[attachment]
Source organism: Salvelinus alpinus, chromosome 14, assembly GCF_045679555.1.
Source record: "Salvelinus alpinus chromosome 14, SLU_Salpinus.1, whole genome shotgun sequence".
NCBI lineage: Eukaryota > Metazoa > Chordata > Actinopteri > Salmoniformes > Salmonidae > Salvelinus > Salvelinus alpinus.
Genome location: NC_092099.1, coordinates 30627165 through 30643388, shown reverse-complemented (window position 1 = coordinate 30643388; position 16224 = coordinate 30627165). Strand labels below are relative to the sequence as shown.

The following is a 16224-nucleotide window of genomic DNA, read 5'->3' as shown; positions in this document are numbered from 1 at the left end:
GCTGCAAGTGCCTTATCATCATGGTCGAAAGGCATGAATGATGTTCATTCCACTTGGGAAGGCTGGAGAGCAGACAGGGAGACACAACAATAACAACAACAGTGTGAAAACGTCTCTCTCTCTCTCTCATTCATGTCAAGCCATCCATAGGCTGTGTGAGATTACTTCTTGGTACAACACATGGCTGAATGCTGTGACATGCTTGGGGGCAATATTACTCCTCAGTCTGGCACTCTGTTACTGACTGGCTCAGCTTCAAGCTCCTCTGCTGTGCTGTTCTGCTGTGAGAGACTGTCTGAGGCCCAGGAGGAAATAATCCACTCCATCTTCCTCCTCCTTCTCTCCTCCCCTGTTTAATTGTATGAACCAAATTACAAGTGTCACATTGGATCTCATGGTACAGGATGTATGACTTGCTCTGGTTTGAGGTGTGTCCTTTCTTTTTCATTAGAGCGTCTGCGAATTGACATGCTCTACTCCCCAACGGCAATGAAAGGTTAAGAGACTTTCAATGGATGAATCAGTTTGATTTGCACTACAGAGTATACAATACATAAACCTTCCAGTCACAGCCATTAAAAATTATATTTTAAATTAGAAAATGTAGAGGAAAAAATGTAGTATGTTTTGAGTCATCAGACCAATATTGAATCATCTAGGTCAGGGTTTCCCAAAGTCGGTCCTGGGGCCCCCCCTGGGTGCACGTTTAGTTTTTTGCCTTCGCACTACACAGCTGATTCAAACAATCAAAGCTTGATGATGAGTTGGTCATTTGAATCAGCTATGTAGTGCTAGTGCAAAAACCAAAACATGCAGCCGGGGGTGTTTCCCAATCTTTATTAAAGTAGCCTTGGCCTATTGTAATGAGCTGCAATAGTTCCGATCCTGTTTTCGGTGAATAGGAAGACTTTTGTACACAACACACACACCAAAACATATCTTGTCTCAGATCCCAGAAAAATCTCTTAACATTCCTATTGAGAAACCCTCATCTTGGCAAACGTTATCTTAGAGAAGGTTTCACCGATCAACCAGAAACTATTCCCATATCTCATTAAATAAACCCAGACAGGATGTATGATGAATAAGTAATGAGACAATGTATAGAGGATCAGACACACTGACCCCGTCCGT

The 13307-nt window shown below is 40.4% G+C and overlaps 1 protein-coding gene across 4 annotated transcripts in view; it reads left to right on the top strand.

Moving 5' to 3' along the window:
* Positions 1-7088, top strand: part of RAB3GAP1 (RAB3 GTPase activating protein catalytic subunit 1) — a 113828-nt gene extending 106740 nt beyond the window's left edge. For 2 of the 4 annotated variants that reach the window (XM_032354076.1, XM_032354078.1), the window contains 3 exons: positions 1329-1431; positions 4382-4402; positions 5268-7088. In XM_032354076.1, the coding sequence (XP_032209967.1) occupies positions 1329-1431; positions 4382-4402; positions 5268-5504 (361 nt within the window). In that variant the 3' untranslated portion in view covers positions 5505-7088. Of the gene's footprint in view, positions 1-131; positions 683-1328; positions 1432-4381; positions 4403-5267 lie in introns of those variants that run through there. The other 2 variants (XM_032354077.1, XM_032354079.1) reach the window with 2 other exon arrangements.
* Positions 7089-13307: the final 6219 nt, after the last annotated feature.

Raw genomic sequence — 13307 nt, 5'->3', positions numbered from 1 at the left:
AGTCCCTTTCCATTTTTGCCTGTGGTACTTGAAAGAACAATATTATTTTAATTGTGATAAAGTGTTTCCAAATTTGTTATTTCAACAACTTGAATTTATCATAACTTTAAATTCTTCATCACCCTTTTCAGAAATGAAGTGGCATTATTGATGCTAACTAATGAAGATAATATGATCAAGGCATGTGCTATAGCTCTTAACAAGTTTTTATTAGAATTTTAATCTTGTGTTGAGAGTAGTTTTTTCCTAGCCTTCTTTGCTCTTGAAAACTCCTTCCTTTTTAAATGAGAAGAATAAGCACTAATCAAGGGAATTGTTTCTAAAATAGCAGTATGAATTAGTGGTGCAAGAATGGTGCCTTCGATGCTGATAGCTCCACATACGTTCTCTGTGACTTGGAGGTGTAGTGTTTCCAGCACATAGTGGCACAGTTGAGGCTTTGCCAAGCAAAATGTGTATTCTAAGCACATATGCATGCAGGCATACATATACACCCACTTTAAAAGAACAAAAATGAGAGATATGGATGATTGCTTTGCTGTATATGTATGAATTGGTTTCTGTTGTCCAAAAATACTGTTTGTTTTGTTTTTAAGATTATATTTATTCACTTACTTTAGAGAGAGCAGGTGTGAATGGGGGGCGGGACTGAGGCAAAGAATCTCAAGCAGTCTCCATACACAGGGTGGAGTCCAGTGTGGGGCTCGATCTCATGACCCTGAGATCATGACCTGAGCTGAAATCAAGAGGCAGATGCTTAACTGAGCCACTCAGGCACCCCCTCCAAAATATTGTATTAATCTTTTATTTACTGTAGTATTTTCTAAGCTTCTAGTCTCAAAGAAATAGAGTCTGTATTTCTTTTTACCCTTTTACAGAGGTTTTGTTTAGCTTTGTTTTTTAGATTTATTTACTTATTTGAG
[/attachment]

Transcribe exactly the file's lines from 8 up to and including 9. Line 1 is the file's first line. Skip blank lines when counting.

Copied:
Moving 5' to 3' along the window:
* Positions 1-7088, top strand: part of RAB3GAP1 (RAB3 GTPase activating protein catalytic subunit 1) — a 113828-nt gene extending 106740 nt beyond the window's left edge. For 2 of the 4 annotated variants that reach the window (XM_032354076.1, XM_032354078.1), the window contains 3 exons: positions 1329-1431; positions 4382-4402; positions 5268-7088. In XM_032354076.1, the coding sequence (XP_032209967.1) occupies positions 1329-1431; positions 4382-4402; positions 5268-5504 (361 nt within the window). In that variant the 3' untranslated portion in view covers positions 5505-7088. Of the gene's footprint in view, positions 1-131; positions 683-1328; positions 1432-4381; positions 4403-5267 lie in introns of those variants that run through there. The other 2 variants (XM_032354077.1, XM_032354079.1) reach the window with 2 other exon arrangements.